England’s coronavirus lockdown should not be further lifted until the government’s contact-tracing system has proven to be “robust and effective”, the World Health Organization has said after widespread criticism of the first results of the new tracking operation.
As shops across England prepared to reopen, and people were encouraged by the government to come out of their homes and on to the high street, Dr Hans Kluge, the WHO’s director for Europe, cautioned that the UK remained in a “very active phase of the pandemic”.
His remarks came as ministers confirmed a review of the 2-metre distancing rule, with the government coming under pressure from business leaders, Tory backbenchers and rightwing media to further ease the lockdown. Boris Johnson said on Sunday that the falling numbers of coronavirus cases has given the government “more margin for manoeuvre” in easing the 2-metre physical distancing rule.
In response to data showing the government had failed to trace the contacts of a third of those testing positive in the first week of the new system, Kluge warned in an interview with the Guardian against rushing into reopening the economy.
The WHO official said the tracking in England of about 31,000 contacts of 8,000 infected people was encouraging and a cause for congratulations. But he added that Downing Street needed to be convinced it could “aggressively” track infections as the prime minister looks to reopen the economy.
As of Saturday there were 41,662 deaths in the UK – a daily increase of 1,425 confirmed cases and 181 deaths.
Governments who locked down early in the pandemic, in the face of public criticism, had recorded fewer deaths during the pandemic, Kluge said, but European leaders would now be judged on their management of their exit from the restrictions.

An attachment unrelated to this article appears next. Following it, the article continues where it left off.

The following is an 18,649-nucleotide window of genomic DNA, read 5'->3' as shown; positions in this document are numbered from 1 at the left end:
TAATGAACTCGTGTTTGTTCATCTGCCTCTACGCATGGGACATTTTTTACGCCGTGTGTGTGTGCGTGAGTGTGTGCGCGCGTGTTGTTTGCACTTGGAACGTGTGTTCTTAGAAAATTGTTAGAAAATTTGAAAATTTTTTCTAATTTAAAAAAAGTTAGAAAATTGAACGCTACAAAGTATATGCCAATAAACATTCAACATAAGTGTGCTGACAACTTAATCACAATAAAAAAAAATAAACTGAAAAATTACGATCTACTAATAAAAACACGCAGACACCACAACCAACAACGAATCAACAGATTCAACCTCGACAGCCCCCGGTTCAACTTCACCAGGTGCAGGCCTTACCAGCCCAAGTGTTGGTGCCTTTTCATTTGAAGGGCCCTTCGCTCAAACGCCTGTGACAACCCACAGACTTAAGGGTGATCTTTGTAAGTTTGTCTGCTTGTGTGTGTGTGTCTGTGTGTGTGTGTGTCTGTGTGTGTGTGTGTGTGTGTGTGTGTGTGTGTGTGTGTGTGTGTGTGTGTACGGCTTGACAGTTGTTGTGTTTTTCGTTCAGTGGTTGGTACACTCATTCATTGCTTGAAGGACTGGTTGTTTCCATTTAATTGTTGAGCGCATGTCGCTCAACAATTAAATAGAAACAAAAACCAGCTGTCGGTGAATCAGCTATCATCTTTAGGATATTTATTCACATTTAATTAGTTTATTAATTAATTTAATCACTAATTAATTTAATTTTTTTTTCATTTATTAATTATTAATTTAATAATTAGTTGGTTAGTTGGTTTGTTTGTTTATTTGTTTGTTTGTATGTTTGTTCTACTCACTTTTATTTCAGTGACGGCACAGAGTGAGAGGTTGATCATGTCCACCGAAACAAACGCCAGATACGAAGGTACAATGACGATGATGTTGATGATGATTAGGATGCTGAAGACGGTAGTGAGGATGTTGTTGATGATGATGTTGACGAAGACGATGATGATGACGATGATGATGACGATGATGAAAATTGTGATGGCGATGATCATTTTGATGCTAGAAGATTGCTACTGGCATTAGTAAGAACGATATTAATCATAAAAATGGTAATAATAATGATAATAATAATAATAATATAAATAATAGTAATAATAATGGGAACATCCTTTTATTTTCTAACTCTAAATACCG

“We know that early lockdowns saved lives and bought some time for the health system to be ready,” Kluge said when asked about the British government’s record. “But I would rather than instead of looking to the past, jump to the future and say that the question of lifting the lockdown is as important as going to the lockdown. The key words here are to do it gradually. Do it carefully.
“Contact tracing is key especially as the UK starts to relax the social and physical distancing measures. There has to be a robust track-and-trace system in place of operation. I would like to reply [to questions about the first results of the system] and say we need an effective tracking system in place, it is one of the measures that we recommend that are in place now. One certainty is that a country has to decide themselves on that one.”
Hans Kluge: ‘In the UK I would say this is a very active phase in the pandemic.’ Photograph: Alberto Pizzoli/AFP/Getty Images
On Thursday, Dido Harding, the chair of the NHS test-and-trace service, admitted that the UK’s scheme – billed as “world-beating” by Boris Johnson – would need to improve.
Of the 8,117 positive cases referred to contact tracers, 5,407 had been willing to hand over the names and phone numbers of people they had met in the previous two days. Despite the stumbling start and the lack of a promised coronavirus app slated for launch by the end of May, Johnson is under growing pressure from Conservative backbenchers to push on with lifting the lockdown amid grim forecasts of mass unemployment.